I know EJ’s faults and weaknesses, but also his pain. I know that more often than not, EJ needs loving support, not nagging or criticism. I know that “confrontation” doesn’t always mean angrily pointing out faults. It can be gentle, or it can take the form of prayer. I know that sometimes I have confronted EJ and discovered later that I was wrong. I am aware that EJ has to endure and forgive me for as many faults as I have to endure and forgive him for. Knowing this helps me “put up with” his faults and weaknesses…because he has to put up with mine. And what JJ didn’t know was that his Dad humbly apologized to me for the coats on the floor–and I didn’t have to say a word.
I am not my husband’s Holy Spirit or mother, but EJ and I are our son’s parents, and it is our role to teach and train him. We try to teach him to love God, be honest, be hard-working, be faithful, be compassionate, be respectful. It’s not easy to teach a strong-willed child. What JJ sees as “attack” is really correction given for his benefit because we love him. He doesn’t always see that many consequences are due to his own choices. For example, when he does his chores faithfully and well, he receives a “thank you” and “well done” instead of a “go back and do it the way we told you to….”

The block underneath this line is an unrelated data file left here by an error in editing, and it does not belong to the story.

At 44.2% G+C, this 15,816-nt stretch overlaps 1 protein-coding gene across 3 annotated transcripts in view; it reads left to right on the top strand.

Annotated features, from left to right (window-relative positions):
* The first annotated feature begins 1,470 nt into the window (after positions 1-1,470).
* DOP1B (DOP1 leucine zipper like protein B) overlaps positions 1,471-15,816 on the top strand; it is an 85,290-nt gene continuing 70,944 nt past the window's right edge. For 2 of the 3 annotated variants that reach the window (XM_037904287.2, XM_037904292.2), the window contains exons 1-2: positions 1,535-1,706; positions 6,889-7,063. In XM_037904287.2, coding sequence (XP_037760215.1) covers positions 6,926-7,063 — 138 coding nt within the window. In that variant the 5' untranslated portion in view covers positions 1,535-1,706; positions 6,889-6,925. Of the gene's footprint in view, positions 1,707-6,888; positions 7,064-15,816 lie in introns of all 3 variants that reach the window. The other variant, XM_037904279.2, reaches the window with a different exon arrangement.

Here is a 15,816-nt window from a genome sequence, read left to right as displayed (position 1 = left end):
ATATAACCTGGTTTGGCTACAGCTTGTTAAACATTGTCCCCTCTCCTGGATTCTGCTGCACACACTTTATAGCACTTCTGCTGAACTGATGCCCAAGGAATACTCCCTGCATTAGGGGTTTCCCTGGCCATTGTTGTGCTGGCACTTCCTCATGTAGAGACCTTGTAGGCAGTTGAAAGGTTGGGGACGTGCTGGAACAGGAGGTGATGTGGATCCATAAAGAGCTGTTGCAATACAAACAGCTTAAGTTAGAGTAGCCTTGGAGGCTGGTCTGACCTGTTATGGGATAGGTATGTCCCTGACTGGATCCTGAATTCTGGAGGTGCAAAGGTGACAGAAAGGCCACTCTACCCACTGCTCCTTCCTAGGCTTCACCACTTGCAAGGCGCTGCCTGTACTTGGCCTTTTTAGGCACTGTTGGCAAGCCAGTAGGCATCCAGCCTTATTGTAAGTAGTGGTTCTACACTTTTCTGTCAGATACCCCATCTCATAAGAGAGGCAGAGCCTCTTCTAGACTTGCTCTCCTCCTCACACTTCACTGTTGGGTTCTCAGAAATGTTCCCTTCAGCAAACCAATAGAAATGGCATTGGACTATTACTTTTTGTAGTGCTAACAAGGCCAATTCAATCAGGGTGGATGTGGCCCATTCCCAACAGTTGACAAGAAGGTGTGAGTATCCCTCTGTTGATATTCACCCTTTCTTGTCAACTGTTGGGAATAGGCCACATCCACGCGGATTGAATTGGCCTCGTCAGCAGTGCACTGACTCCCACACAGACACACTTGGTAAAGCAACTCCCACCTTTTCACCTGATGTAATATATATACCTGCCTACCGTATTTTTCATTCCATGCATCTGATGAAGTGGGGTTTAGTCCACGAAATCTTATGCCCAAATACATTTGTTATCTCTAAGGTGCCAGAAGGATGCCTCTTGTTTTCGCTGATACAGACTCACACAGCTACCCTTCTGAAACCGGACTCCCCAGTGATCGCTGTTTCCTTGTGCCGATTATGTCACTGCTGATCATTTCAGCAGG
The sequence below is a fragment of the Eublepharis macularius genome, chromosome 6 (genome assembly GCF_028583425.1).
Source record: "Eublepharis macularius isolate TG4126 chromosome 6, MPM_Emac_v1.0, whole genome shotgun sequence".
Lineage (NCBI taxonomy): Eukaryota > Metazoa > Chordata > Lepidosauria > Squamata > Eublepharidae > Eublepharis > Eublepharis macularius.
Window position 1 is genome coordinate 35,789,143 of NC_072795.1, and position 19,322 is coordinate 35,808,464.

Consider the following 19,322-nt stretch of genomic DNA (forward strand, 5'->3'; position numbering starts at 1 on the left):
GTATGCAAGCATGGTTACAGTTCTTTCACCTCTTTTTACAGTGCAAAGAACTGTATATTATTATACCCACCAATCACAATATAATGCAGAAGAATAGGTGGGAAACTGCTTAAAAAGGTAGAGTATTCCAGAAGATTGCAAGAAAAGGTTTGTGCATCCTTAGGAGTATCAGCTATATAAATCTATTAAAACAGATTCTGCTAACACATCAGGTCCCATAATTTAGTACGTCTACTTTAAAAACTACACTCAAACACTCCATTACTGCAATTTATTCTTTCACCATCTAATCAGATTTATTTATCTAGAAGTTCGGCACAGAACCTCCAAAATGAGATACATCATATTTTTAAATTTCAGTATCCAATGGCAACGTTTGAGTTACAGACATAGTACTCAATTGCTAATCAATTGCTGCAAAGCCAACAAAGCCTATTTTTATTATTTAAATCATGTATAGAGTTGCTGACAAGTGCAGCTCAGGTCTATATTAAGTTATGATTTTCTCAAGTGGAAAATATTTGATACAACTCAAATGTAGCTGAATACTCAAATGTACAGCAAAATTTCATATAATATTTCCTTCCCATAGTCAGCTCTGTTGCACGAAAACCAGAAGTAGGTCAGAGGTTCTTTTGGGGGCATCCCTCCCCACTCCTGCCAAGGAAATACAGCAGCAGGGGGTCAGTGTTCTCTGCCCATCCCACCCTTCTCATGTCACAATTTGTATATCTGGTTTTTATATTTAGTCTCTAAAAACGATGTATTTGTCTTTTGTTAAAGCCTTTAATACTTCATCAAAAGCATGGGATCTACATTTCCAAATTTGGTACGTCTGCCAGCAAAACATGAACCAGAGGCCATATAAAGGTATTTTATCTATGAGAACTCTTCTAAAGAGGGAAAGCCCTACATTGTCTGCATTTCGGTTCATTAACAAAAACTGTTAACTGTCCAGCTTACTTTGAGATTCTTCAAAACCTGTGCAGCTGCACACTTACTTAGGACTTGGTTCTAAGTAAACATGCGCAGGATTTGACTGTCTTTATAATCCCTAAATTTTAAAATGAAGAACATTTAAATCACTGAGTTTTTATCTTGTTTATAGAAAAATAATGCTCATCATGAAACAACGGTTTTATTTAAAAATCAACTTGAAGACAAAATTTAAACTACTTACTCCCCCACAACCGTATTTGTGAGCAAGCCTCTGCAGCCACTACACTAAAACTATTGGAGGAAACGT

JJ is not aware (apparently) of how much I “serve” him. However, I serve EJ because I know how tired he gets and how much pain he endures. Also, EJ often serves me without complaint even though he is tired and in pain. EJ knows how to give and serve sacrificially. JJ needs to learn to serve others when it doesn’t benefit himself.
When he’s acting like a toddler, JJ sometimes acts as if it’s a burden to live with us, but what he doesn’t always understand is that he’s not always easy to live with either. And while he thinks his Dad is free to do wrong while he is not, what he doesn’t see is all the times we show him mercy, and compassion, and grace, and forgiveness for his “impossible” faults.
I wrote all this because it applies to everyone and not just teens. It’s really easy to make quick judgments based on incomplete knowledge, understanding, compassion, perception, and assumptions. I remember once, for example, when EJ parked close to the entrance at church. A woman chewed him out for not giving the parking space to someone who needed it more. What she didn’t know was that usually EJ parked far away so others could park in the closer spaces, but he was in physical agony that day, and he was the one who needed a close parking space.
It’s just something to think about…